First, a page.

Automotive Foster Child: The Fate of a Texas Bronco
It was 2011. I’d just lost my job working in the lower 48 while on a TN visa. Uncle Sam has some strict rules when it comes to trying to find another job when you’ve lost your sponsored “NAFTA” ride, so I needed to get out of Texas in a hurry and back to my homeland with all my possessions.
There was just one big problem: I had too many vehicles, and needed to decide which part of my motorized fleet to cull before the journey.
As many of you already know, I owned a ’95 Ford Bronco for a brief glimmer of time while I lived in Texas. It was both the best and worst vehicle purchase of my life. The body was straight as an arrow, and its paint free from the corrosion that ails many vehicles of similar vintage north of the Mason-Dixon line. But it was also a mechanical basketcase. A trip to a local Ford-specific shop revealed a fault list printed out on a full ream of paper.
Still, I loved that truck, even if our encounter was ever-so brief.
Fast forward to November 2011. Sitting in my garage was the above Bronco on one side and two motorcycles — a 2009 Yamaha R6 Raven and 2003 Buell XB9S Lightning — on the other. I could either sell the motorcycles and tow the Bronco behind a moving truck, or sell the Bronco and load up the motorcycles on a trailer behind the moving truck. However, one thing was certain: I couldn’t take all the vehicles. And there was one very important (to me) reason to pick the motorcycles over the Bronco.
Before my move to Texas, a co-worker of mine found himself separated and without a place to live. This particular co-worker got me into motorcycles just months earlier. He was there when I bought my R6, the very first vehicle I ever bought new, and always egged me on to go for a ride. The Buell XB9S in my possession was his first motorcycle.
My friend and I moved house; he met a new girl. By this time, he’d moved up to a Buell 1125R purchased during the firesale following the brand’s discontinuation. The XB9S had earlier been given to his ex-wife. Later, my friend would move in with another buddy of his, then shortly thereafter sell his 1125R to buy an engagement ring for his new love.
Within days of the engagement, I received the phone call to end all phone calls.
“Mark, you might want to sit down.”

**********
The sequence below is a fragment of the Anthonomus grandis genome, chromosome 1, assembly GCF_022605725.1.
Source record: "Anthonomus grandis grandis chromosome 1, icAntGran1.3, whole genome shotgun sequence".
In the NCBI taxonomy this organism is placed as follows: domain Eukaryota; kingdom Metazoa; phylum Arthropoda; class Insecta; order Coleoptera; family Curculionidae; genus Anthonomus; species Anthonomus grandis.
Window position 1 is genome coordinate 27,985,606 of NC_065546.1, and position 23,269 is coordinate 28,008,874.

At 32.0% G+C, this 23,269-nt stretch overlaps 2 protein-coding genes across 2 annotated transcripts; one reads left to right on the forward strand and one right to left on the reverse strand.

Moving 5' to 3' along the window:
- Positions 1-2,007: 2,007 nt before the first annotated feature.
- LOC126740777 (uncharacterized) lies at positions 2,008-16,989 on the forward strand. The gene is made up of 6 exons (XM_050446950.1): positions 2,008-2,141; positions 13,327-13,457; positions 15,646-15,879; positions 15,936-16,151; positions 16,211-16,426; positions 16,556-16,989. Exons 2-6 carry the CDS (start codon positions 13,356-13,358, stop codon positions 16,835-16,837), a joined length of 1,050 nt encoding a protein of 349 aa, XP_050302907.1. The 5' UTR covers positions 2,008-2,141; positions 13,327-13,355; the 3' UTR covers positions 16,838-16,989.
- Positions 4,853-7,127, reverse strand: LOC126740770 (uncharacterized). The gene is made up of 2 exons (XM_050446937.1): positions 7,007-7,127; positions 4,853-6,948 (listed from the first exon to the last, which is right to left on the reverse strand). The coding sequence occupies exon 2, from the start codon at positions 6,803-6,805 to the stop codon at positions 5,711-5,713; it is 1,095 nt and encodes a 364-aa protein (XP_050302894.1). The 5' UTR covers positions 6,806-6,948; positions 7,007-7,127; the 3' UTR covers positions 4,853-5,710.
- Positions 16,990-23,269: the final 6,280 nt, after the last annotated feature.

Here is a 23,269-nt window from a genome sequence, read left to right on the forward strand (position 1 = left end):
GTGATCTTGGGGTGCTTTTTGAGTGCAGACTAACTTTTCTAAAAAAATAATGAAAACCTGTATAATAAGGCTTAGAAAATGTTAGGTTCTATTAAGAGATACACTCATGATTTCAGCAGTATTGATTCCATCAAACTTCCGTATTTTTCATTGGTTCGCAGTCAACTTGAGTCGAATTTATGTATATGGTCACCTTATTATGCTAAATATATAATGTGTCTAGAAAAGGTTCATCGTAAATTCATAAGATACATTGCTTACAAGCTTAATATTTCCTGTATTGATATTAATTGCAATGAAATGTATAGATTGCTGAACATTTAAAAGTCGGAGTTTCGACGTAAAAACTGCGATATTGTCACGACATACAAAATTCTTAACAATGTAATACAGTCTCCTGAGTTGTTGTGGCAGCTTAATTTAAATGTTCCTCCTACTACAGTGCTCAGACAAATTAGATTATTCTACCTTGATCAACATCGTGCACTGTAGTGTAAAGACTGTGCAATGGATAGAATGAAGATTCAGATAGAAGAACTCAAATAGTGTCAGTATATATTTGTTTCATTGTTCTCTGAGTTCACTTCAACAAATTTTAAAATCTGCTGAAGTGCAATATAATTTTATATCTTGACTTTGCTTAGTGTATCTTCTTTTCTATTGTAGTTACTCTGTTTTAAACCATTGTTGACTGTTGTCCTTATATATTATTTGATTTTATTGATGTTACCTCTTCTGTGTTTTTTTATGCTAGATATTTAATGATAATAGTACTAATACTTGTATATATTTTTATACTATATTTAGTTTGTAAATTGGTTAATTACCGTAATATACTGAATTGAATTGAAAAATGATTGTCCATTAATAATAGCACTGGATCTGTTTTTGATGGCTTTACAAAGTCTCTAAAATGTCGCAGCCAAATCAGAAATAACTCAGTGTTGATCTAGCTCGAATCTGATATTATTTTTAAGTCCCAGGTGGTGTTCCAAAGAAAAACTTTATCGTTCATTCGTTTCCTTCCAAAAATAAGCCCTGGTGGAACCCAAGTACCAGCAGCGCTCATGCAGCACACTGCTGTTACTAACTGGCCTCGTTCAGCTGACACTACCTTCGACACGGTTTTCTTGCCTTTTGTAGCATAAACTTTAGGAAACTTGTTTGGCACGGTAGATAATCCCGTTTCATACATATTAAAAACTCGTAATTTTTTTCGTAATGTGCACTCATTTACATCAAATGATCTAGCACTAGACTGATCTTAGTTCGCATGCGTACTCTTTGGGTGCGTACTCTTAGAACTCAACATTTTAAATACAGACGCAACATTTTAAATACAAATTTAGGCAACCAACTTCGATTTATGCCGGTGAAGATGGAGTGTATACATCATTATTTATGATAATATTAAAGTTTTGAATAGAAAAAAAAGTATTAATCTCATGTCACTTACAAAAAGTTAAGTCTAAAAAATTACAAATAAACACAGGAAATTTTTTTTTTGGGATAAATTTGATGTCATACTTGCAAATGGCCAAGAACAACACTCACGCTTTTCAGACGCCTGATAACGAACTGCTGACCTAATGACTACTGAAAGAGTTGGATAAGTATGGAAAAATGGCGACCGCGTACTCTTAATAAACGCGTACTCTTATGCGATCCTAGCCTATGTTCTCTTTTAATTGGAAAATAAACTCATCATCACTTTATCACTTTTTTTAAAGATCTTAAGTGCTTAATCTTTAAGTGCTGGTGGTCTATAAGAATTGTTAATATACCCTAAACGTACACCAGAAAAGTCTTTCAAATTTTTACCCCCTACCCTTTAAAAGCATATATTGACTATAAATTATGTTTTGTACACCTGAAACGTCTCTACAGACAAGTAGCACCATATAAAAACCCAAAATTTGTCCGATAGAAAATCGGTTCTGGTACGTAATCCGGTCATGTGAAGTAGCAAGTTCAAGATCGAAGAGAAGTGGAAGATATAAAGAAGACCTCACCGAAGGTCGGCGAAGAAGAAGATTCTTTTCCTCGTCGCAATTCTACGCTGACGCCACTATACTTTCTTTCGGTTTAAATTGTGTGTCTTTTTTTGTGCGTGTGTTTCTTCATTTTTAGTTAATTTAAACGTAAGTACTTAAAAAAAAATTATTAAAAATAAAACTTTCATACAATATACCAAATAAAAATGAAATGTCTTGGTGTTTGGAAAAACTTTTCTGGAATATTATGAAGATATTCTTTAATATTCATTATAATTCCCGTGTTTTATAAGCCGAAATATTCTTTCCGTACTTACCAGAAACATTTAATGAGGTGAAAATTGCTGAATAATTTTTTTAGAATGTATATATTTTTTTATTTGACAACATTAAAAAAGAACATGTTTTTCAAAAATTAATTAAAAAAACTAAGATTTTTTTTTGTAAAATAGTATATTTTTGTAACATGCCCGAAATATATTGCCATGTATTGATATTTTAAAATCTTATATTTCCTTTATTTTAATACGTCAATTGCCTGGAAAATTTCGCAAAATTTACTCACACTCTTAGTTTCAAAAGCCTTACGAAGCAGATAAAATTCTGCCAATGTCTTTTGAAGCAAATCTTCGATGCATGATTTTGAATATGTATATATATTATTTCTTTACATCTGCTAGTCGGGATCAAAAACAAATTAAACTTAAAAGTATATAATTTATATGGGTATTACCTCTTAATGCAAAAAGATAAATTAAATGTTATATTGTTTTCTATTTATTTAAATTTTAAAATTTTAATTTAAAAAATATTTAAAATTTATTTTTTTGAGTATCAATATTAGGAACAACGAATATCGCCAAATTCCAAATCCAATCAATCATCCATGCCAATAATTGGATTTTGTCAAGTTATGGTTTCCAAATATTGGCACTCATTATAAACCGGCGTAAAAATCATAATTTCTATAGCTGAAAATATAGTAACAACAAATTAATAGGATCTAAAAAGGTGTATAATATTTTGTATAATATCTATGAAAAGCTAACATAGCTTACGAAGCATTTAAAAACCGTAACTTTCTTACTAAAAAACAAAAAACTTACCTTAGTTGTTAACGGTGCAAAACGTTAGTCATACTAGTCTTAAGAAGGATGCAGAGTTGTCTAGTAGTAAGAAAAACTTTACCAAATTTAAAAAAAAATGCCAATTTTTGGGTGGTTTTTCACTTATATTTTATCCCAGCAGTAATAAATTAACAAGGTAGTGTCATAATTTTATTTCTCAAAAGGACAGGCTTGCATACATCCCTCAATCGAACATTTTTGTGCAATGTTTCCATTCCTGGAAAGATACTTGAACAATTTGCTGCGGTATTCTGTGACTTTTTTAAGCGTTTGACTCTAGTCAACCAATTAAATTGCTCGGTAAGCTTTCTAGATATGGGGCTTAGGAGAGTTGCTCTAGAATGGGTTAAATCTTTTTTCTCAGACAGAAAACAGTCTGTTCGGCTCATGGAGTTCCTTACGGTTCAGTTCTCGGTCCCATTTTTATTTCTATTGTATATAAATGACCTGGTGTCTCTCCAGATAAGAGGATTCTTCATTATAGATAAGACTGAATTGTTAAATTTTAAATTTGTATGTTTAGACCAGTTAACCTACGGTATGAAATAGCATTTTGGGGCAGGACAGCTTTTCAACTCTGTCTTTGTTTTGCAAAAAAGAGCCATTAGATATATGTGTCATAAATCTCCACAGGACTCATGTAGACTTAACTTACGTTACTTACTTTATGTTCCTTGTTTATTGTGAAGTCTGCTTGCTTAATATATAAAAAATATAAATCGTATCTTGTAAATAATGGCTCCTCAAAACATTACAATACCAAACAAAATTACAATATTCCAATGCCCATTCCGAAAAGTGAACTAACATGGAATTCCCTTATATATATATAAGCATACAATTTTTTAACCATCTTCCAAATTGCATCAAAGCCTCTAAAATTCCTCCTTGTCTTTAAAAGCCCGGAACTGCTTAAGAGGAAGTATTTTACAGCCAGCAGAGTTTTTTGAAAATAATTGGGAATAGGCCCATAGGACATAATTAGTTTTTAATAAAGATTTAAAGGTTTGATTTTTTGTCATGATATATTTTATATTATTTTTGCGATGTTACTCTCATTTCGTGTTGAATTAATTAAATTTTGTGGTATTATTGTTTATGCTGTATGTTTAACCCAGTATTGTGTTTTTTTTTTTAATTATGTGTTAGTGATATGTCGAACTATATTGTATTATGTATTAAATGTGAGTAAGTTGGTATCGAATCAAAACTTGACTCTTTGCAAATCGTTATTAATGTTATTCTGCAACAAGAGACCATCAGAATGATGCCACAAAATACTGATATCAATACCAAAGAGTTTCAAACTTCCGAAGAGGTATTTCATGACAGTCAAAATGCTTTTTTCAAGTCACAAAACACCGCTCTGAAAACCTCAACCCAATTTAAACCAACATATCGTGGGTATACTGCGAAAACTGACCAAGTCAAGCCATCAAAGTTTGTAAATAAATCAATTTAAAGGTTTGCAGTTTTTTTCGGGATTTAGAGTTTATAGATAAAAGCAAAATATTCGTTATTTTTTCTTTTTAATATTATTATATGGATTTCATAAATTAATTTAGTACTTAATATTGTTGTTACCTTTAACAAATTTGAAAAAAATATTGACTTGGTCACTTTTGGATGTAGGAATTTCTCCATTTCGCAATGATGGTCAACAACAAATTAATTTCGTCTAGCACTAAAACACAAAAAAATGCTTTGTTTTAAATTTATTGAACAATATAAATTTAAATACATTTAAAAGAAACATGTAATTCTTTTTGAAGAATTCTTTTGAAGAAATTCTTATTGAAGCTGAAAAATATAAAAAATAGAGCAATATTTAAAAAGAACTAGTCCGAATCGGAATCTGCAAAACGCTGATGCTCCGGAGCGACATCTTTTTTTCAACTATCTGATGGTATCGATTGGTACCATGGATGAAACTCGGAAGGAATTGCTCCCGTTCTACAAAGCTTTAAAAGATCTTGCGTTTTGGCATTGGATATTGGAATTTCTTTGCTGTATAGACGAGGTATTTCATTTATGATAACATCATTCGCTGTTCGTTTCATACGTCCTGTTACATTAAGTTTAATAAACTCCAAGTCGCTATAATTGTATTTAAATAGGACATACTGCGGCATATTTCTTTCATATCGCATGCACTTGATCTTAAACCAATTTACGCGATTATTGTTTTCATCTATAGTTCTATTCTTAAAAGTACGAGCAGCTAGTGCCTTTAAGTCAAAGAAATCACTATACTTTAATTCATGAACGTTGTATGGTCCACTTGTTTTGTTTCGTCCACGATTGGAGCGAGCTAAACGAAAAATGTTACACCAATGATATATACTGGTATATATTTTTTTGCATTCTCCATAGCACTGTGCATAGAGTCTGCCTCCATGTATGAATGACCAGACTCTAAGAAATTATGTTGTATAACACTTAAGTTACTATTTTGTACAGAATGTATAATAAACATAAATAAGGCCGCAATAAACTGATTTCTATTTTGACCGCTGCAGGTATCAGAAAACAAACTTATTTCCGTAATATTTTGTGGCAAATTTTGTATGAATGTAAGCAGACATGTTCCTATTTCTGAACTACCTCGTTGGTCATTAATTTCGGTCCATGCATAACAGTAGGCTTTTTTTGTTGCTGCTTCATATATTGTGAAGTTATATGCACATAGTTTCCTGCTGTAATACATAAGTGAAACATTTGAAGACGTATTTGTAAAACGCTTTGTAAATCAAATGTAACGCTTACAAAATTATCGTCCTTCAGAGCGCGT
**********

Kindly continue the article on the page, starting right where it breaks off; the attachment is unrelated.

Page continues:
In short order, my friend’s ex-wife would sell to me my friend’s first-ever motorcycle, and I promised her I would never let it go.
Two years later, my garage is filled with toys, and my brain is measuring it up like a balancing scale with the Bronco on the left and my bikes on the right. I had to pick a side. I picked the bikes. The Bronco had to go.
I first posted it to Craigslist, where it didn’t fetch the attention it deserved. So, days before the move, I left the Bronco with a friend and posted the truck on eBay.
After the auction ended, the buyer and I sorted out the details and the Bronco was shipped to Ohio.
“I’ll probably paint it black,” said the buyer.
“Please don’t,” I pleaded.
Absence makes the heart and the market grow fonder
I’ve been craving another Bronco ever since my OJ facsimile went to Ohio, but Jack’s recent search for an Oldsmobubble got me thinking. Maybe our jack-of-all-trades Bozi Tatarevic could find my Bronco? After all, he did figure out the fate of Jack’s crushed dreams. Hopefully my Bronco was still out there, still in its ’90s white glory, giving convertible SUV joy to a new generation of enthusiasts.
But if it existed, I was prepared to buy it back. With the reintroduction of the Bronco in 2020, I wanted to make sure I got my hands on her before valuations go stratospheric. Prices for ’90s-era Broncos are already getting up there. A semi-clean example can easily fetch $8,000 or more.
Wanna work your magic on my old Bronco?
Just saw what you did for Jack.
Now I’m curious.
Got a VIN?
Or recent-ish plate?
934 DBB Texas Truck plate.
Won’t have my name on it.
I think it went to Ohio.
Sold it on eBay.
When did you own it?
It was in Ohio.
Sold to someone in Oklahoma in July of 2014.
If it’s still on the road …
Has 225k now.
Got an oil change 5 weeks ago.
HOLY FUCKING SHIT.
ARE YOU SERIOUS RIGHT NOW?
God, did we really just find my Bronco? Not only that, was it really still on the road? Man, I was high on the thought of seeing my ol’ girl again, top off, wind in my hair. Maybe we’d be reunited for a trip west and a slow drive down the 405.
But Bozi would shatter those dreams by the posting of one screenshot:
HE FUCKING DID IT.
I told him the paint was very good for an old truck.
He said he was going to Rhino Line the fucking thing.
I bet that’s what he did.
Now I’m happysad.
Well, you should get a cigarette
Yeah, that was my old Bronco, now painted black from top to bottom and given garish lighting treatments fore and aft. My dream was crushed, just like Jack’s Oldsmobubble. But, unlike Jack’s car, this automotive sin continues to roll on in Oklahoma City.
It’s probably for the best that my ’95 has met such a fate. If it was still in the same condition in which I sold it, I’d probably be on a one-way flight to Oklahoma right now to offer cash I don’t have for a vehicle I don’t need. Still, it’s a sad end to what could have been a glorious piece of historical rolling stock.
[Image: © 2011 Mark Stevenson/The Truth About Cars]
ToeShotGPS on Mar 25, 2017
My dad had a company car in the early 80s that he liked, I think it was a grey Grand Le Mans with black trim, bench seats. A year or two later, they replaced it with a baby blue version, the seats puffy sky blue bucket seats. The car was too girly for him, he always complained about it. When he was forced into retirement, he was out of a job, and soon enough, the original grey Grand Le Mans was back in the driveway. He'd tracked it down on some big car leasing firm's parking lot and bought it from them.
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